I always freeze my fruit, then as I'm adding it to my fermenting bucket I add plenty of pectic enzyme to aid in the breaking down of the fruit. Then to protect the fruit from browning I place a bowl of kmeta in the top of the must, it helps to protect the fruit while not adding any directly to the must. Once the fruit is breaking down good (gets to room temp) I take a refractometer reading and add sugar accordingly.

I am in no means an expert, just telling how I handle my process.
 

Aerocycle

Junior
Joined
Aug 16, 2017
Messages
11
Reaction score
0
Thank for your responses, it really helps.

I have the 6 gallons split into two buckets now, overnight probably due to the fruit beginning to break down the SG is close to 1.110, that I can live with. But I see what your saying about adding sugar based on the fruit. I don't understand why so many recipes and books don't mention it. They all say basically add so much sugar.

I'm going to go with it because I used the vinters v--21 yeast on the black berry wine and it tastes great for being new wine. According to SG (1.110og) the blackberry wine is a 14.5, according to the vinometer it's a 10%abv. So hopefully the plum wine does well too on that strain too.

Maybe dosing up on pectic enzyme in just fruit/water for 12 hours is a good idea, then adjusting sugar? I did freeze all the fruit bty.

Thanks!
 

davemo

Member
Joined
Dec 27, 2012
Messages
30
Reaction score
8
Hmmm i am going to suggest a couple things a beginner might misunderstand.Ok first are you taking your hydrometer reading very soon after adding the sugar? Sugar must be fully dissolved i.e. no granules on bottom when you stir it to get an accurate reading. I might also suggest STRONGLY you download a little program for calculating various wine making components called fermcalc its free here is a link http://web2.airmail.net/sgross/fermcalc/ i would get the stand alone calc if you can.. So here is my procedure for making fruit wine of any kind. I use 5 to 6 pounds per gallon , place my fruit in a straining sack, place the sack in the fermenter bucket and add enuff water that the liquid level comes to 5.5 gallons, then add pectic enzyme and k meta(campdem tab) and let the fermenter sit overnight, or round 12 hrs. I then take a hydro reading directly in the bucket, its not perfect but gives a ballpark figure for how much sugar i need to add to reach my OG. Granted not all of the sugar has been extracted from the fruit but after 12 hrs with pectic enzyme it should b well on its way.I then use fermcalc to calculate the sugar addition and procedd with the yeast and aeration. BTW i love vintners harvest yeast for wine . On my Elder Black i use the R56 strain and it works VERY WELL. By the way i run you original specs thru fermcalc. With 3 gallons of water and 10 pounds of sugar(not including the sugar from the plums) the OG should be app 1.1222 . So to get a OG of 1.090 with 3 gallons of water (no Plums) you should add around 7 pounds sugar. Hope this helps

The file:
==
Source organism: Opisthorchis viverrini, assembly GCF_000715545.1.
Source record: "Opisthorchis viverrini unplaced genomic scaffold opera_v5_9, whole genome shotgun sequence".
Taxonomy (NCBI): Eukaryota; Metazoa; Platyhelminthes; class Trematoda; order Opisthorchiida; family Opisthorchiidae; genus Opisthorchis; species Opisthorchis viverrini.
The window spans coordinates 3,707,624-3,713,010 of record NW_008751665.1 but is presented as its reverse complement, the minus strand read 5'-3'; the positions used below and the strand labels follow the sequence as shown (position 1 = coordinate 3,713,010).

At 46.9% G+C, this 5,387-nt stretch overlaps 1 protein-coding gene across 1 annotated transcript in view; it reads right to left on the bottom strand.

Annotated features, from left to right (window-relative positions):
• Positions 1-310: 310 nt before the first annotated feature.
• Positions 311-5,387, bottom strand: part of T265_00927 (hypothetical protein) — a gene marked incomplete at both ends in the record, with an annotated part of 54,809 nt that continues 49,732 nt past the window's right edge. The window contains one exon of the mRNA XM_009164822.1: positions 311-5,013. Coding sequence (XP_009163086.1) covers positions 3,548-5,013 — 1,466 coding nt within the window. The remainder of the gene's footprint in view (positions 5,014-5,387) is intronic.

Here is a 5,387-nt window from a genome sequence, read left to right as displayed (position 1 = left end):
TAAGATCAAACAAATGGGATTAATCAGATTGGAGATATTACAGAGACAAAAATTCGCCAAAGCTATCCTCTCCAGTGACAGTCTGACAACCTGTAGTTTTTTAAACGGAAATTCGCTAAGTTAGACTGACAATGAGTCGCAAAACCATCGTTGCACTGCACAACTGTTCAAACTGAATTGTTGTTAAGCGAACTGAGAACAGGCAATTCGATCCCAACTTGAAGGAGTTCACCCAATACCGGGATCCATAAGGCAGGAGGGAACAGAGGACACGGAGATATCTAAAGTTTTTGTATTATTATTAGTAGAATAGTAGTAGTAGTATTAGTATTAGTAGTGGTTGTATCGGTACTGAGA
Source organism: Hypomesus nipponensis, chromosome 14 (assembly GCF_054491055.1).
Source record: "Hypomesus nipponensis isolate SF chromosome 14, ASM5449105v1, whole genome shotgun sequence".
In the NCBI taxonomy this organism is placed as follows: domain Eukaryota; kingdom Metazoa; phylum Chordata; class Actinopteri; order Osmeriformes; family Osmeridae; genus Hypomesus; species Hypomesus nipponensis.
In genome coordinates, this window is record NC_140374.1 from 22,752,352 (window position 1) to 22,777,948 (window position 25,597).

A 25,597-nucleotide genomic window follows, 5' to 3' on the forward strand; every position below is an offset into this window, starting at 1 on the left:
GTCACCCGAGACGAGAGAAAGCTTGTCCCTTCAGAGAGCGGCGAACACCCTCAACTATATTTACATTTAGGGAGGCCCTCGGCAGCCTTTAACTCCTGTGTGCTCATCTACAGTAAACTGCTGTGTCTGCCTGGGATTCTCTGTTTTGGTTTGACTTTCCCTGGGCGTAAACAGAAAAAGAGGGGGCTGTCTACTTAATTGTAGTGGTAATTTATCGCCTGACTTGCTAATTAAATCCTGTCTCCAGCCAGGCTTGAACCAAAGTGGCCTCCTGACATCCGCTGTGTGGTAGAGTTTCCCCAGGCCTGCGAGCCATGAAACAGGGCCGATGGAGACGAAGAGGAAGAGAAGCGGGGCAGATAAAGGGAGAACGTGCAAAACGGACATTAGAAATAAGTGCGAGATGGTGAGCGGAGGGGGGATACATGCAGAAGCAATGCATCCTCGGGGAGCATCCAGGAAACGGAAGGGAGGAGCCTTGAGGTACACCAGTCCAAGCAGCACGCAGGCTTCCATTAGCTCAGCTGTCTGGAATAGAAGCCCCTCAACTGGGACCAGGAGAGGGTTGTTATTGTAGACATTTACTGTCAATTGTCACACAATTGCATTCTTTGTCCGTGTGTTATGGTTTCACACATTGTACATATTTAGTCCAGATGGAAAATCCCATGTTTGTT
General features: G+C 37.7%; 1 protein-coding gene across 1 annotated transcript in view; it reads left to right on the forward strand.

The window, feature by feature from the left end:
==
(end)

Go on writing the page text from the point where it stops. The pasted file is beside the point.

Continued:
Top